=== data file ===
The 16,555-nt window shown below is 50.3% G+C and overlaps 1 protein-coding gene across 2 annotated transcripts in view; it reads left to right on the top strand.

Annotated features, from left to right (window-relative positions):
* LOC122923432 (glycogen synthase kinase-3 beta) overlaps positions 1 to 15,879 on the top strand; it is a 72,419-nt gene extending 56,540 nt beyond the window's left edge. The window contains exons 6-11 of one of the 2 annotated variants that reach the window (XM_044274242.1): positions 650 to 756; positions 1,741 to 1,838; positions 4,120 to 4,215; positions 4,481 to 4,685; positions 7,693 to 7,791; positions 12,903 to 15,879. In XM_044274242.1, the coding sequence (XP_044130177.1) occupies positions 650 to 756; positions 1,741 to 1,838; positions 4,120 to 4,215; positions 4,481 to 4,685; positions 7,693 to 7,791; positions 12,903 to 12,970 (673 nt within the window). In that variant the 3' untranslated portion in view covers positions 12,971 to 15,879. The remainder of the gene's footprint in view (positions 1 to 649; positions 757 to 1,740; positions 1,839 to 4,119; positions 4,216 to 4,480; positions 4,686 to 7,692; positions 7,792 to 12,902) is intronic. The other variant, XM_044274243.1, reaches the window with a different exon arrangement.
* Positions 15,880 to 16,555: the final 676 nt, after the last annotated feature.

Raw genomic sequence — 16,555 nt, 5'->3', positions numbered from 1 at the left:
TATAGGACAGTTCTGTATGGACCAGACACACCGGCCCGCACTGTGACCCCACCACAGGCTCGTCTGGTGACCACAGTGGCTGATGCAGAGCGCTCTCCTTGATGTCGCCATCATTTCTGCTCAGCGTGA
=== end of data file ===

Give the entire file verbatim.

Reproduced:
The 16,555-nt window shown below is 50.3% G+C and overlaps 1 protein-coding gene across 2 annotated transcripts in view; it reads left to right on the top strand.

Annotated features, from left to right (window-relative positions):
* LOC122923432 (glycogen synthase kinase-3 beta) overlaps positions 1 to 15,879 on the top strand; it is a 72,419-nt gene extending 56,540 nt beyond the window's left edge. The window contains exons 6-11 of one of the 2 annotated variants that reach the window (XM_044274242.1): positions 650 to 756; positions 1,741 to 1,838; positions 4,120 to 4,215; positions 4,481 to 4,685; positions 7,693 to 7,791; positions 12,903 to 15,879. In XM_044274242.1, the coding sequence (XP_044130177.1) occupies positions 650 to 756; positions 1,741 to 1,838; positions 4,120 to 4,215; positions 4,481 to 4,685; positions 7,693 to 7,791; positions 12,903 to 12,970 (673 nt within the window). In that variant the 3' untranslated portion in view covers positions 12,971 to 15,879. The remainder of the gene's footprint in view (positions 1 to 649; positions 757 to 1,740; positions 1,839 to 4,119; positions 4,216 to 4,480; positions 4,686 to 7,692; positions 7,792 to 12,902) is intronic. The other variant, XM_044274243.1, reaches the window with a different exon arrangement.
* Positions 15,880 to 16,555: the final 676 nt, after the last annotated feature.

Raw genomic sequence — 16,555 nt, 5'->3', positions numbered from 1 at the left:
TATAGGACAGTTCTGTATGGACCAGACACACCGGCCCGCACTGTGACCCCACCACAGGCTCGTCTGGTGACCACAGTGGCTGATGCAGAGCGCTCTCCTTGATGTCGCCATCATTTCTGCTCAGCGTGA